Despite the nutritional demands of childhood, kids are typically not the epitome of healthy eating. Given the dwindling health of our fast food nation and the critical role that vitamins and minerals play in a developing child, what part should multivitamins play in a child’s diet?
By Jenni Frankenberg Veal
Our bodies require vitamins and minerals to function and grow. When it comes to growing kids, a few stand out as particularly critical:
• Vitamin A promotes growth and development; tissue and bone repair; and healthy skin, eyes and immune responses. Sources: milk, cheese, eggs, and yellow-to-orange vegetables like carrots, yams and squash
• B Vitamins (B2, B3, B6 and B12) aid metabolism, energy production and healthy circulatory and nervous systems. Sources: meat, chicken, fish, nuts, eggs, milk, cheese, beans and soybeans
• Vitamin C promotes healthy muscles, connective tissue and skin. Sources: citrus fruit, strawberries, kiwi, tomatoes and green vegetables
• Vitamin D promotes bone and tooth formation and helps the body absorb calcium. Sources: milk, cheese, yogurt (especially fortified dairy products), egg yolks and fish oil
• Calcium helps build strong bones. Sources: milk, cheese, yogurt, tofu and calcium-fortified orange juice
• Iron builds muscle and is essential to healthy red blood cells. Sources: beef and other red meats, turkey, pork, spinach, beans, prunes and raisins
According to the American Academy of Pediatrics (AAP), healthy children who eat a well-balanced diet should not require vitamin supplementation over and above the recommended dietary allowances.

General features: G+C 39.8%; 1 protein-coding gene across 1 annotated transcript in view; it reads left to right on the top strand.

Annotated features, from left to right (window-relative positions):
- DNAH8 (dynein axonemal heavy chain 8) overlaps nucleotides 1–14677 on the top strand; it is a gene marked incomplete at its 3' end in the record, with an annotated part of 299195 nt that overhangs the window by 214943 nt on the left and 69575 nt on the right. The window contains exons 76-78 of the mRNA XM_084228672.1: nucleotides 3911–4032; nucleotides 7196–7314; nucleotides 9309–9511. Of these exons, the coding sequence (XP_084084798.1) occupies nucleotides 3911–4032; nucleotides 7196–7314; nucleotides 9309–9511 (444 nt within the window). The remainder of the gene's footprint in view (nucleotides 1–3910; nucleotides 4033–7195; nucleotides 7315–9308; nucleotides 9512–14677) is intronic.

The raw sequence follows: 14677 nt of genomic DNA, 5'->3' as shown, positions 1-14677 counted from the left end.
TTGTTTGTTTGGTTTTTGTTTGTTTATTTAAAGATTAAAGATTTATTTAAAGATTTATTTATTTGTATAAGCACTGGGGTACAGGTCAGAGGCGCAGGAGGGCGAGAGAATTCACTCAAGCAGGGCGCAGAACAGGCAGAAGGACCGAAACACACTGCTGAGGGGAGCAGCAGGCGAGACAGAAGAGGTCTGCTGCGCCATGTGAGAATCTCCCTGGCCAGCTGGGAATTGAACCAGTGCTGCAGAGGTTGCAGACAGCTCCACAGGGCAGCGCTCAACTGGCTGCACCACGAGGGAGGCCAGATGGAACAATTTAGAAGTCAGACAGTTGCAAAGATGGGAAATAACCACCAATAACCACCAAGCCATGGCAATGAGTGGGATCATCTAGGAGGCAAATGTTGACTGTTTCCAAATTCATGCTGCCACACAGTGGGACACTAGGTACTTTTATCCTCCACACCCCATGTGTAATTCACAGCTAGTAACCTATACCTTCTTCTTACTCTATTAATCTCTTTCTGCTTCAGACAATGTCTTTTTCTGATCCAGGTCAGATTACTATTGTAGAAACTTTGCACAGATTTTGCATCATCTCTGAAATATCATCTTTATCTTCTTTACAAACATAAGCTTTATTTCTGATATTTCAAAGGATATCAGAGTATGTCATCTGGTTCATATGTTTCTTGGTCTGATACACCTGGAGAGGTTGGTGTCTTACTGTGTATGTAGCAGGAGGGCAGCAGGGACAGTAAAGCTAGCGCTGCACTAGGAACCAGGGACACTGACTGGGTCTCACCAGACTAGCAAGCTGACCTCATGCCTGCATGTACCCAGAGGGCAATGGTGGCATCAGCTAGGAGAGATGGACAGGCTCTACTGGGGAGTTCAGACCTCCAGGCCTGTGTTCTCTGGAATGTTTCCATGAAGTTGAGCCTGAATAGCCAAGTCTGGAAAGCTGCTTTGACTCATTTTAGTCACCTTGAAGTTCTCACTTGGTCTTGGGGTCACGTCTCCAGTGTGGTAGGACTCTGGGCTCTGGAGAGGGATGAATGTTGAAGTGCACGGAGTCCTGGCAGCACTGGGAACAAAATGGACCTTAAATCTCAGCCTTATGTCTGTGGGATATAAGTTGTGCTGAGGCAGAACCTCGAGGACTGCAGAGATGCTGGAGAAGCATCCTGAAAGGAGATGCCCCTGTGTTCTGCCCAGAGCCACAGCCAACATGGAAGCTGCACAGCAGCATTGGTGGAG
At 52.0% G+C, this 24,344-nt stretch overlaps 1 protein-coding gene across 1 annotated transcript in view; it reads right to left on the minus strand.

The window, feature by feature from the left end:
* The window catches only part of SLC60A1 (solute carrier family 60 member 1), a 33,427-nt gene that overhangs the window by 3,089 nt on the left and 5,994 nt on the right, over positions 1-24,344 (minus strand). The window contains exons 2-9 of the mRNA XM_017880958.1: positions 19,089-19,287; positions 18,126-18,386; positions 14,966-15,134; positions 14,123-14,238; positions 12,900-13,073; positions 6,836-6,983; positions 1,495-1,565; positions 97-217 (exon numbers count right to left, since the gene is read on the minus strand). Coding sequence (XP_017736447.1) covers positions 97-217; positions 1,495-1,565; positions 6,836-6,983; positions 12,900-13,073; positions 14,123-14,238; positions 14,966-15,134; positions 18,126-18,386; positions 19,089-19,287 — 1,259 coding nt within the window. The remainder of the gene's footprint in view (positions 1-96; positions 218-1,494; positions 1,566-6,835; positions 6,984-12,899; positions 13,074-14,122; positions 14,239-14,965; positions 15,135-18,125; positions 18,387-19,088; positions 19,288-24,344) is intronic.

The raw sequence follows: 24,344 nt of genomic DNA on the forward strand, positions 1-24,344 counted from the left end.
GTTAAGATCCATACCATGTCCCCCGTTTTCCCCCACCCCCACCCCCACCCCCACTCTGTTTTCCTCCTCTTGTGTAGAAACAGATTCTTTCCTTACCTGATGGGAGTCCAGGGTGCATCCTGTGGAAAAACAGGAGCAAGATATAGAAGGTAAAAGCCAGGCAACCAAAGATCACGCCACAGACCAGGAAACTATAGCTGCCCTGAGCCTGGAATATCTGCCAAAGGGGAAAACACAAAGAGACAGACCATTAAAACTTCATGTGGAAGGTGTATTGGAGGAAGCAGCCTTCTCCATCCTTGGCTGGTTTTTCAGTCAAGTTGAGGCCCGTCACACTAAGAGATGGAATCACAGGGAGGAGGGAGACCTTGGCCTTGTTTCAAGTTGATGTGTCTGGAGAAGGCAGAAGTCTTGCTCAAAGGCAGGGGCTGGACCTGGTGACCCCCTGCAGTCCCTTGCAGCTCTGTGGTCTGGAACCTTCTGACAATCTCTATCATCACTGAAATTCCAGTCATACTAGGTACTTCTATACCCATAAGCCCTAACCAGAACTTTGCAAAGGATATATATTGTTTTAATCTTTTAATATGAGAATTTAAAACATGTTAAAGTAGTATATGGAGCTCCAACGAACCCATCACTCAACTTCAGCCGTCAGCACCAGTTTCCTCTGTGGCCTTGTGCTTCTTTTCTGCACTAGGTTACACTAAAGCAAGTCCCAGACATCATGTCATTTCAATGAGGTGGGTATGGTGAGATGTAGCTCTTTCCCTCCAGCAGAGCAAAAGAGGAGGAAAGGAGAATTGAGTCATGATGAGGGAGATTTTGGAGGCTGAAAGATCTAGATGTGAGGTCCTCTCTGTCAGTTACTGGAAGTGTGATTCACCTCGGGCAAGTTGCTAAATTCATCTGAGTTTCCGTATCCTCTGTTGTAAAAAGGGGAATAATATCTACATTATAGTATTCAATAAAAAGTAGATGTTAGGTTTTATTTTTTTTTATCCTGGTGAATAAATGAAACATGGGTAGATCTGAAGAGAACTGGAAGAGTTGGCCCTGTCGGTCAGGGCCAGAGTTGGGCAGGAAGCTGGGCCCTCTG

“With a healthy and well-balanced diet, most children should get the essential vitamins and minerals their bodies need for normal growth and development, metabolism, immunity, and cognitive function,” says Dr. Elaine Hatch, a pediatrician with Signal Mountain Pediatrics, a division of Beacon Health Alliance. “Vitamins are needed when a child isn’t eating well or if a child has a specific need.”
The Hard Facts
In today’s fast-paced world, a healthy and well-balanced meal can be hard to come by.
According to the 2010 Dietary Guidelines for Americans, the majority of U.S. children and adolescents consume more calories per day than they expend in physical activity or need for metabolism and growth – and the calories they do consume are often not worth their weight in nutrition.
In fact, according to the guidelines, nearly 40 percent of total calories consumed by 2 to 18 year-olds in the U.S. are in the form of empty calories, primarily from six specific foods and beverages: soda, fruit drinks, dairy desserts, grain desserts, pizza and whole milk.
To add insult to injury, the report finds that kids today do not consume the daily recommended servings of fruits and vegetables or the recommended variety.
“The bottom line is that we have to learn to stay out of fast food restaurants or choose restaurants that offer choices such as salads, fruit cups and milk,” says Dr. Hatch. “Nothing beats the nutrition provided by healthy food. Parents need to teach kids at an early age to eat a variety of foods – and then expect them to eat it.”
Armed with a little determination and information, a healthy diet isn’t as difficult to achieve as it might seem, and it is never too late to start on a new path to health.